I wanted to try to distill it down to something I’m hoping will be more precise. In the interest of accuracy, I did some napkin math using a ruler to measure the graph on my computer screen. According to my calculations—which I’ll call the fourth message of the report—the actual numbers are a lot smaller. Here’s what I came up with as the measurement of titles on streaming services by country:
- U.S.: 900,000
- Canada: 400,000
- UK: 500,000
- Germany: 400,000
- Mexico: 150,000
My total is 2,350,000. Nielsen’s total is 2,346,171, so I’d say we’re pretty close.
So, depending on your country, you may have as many as 900,000 titles to choose from and as few as 150,000. Both numbers are still large, just nowhere near the aggregate number the report put forth when it combined all five countries.
The fifth message of the report is the amount of viewing locations. It states, “Gracenote Global Video Data had a record of more than 39,500 distinct channels for audiences in the U.S., U.K., Canada, Mexico, and Germany as of June 2023, with the U.S. accounting for nearly 80% of them.”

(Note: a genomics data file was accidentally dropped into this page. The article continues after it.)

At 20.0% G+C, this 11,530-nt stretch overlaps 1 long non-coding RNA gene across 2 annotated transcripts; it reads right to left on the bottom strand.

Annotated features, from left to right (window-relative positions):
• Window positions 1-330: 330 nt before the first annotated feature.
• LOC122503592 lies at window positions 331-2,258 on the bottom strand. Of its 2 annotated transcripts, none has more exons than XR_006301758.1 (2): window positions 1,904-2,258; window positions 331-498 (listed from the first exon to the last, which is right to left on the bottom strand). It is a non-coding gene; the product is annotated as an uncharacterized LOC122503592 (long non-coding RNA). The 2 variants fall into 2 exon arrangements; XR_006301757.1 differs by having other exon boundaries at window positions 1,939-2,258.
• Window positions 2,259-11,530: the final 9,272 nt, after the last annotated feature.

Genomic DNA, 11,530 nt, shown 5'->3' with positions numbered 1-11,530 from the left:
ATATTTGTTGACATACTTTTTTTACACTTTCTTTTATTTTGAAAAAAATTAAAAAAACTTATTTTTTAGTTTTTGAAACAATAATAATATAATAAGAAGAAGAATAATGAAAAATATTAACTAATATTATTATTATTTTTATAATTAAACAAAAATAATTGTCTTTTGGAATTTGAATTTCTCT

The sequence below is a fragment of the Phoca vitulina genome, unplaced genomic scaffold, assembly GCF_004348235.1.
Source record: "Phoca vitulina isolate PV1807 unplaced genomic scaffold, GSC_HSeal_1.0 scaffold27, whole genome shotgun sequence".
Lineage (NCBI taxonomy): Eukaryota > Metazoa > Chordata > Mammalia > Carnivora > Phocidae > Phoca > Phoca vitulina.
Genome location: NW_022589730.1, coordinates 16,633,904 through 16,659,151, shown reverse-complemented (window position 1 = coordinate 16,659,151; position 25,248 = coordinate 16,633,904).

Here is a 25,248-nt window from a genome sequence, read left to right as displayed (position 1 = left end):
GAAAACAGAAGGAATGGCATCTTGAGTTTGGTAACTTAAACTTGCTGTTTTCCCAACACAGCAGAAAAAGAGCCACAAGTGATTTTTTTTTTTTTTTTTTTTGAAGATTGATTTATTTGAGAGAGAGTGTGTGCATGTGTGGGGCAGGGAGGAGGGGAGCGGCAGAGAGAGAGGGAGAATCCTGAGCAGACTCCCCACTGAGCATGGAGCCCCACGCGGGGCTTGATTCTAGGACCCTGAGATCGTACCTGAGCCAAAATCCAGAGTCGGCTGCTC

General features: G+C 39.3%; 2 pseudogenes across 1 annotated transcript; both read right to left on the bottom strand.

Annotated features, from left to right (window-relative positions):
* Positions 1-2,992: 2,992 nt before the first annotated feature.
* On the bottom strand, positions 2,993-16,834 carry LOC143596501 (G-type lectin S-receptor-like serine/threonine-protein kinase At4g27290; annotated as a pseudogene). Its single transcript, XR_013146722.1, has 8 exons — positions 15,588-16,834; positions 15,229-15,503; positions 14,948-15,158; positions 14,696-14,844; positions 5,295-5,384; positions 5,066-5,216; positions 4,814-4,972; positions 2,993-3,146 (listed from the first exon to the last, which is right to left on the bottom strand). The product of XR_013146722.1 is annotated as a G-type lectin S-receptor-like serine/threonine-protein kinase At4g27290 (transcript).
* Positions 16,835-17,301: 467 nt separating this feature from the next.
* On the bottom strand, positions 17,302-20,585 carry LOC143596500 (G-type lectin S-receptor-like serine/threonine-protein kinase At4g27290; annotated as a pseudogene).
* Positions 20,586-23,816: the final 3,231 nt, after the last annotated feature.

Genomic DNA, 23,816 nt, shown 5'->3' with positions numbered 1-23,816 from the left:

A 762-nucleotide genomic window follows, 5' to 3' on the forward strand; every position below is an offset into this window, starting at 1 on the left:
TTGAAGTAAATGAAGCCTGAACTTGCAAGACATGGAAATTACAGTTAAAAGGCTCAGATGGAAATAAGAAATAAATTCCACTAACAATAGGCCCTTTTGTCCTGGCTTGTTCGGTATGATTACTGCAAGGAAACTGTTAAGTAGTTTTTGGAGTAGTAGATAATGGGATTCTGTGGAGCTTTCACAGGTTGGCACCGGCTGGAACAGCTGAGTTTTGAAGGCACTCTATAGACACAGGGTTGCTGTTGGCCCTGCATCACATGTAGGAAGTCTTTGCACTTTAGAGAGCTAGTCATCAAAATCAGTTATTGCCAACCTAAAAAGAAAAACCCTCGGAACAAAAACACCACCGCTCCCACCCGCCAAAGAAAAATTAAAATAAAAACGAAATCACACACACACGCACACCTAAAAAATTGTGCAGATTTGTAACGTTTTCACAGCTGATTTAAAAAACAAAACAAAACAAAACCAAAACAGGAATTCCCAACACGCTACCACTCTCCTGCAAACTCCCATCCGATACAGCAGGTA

Source: Nielsen/Gracenote State of Play 2023 report
The report goes on to say, “Each channel represents a unique source of linear programming, such as ABC and Flicks of Fury, an original channel on Pluto TV. Separately, there are more than 167 unique streaming video sources, with each representing an individual provider, such as Netflix and Disney+. This view of where video engagement is taking place is much different than a consolidated list of channels within a single cable package.”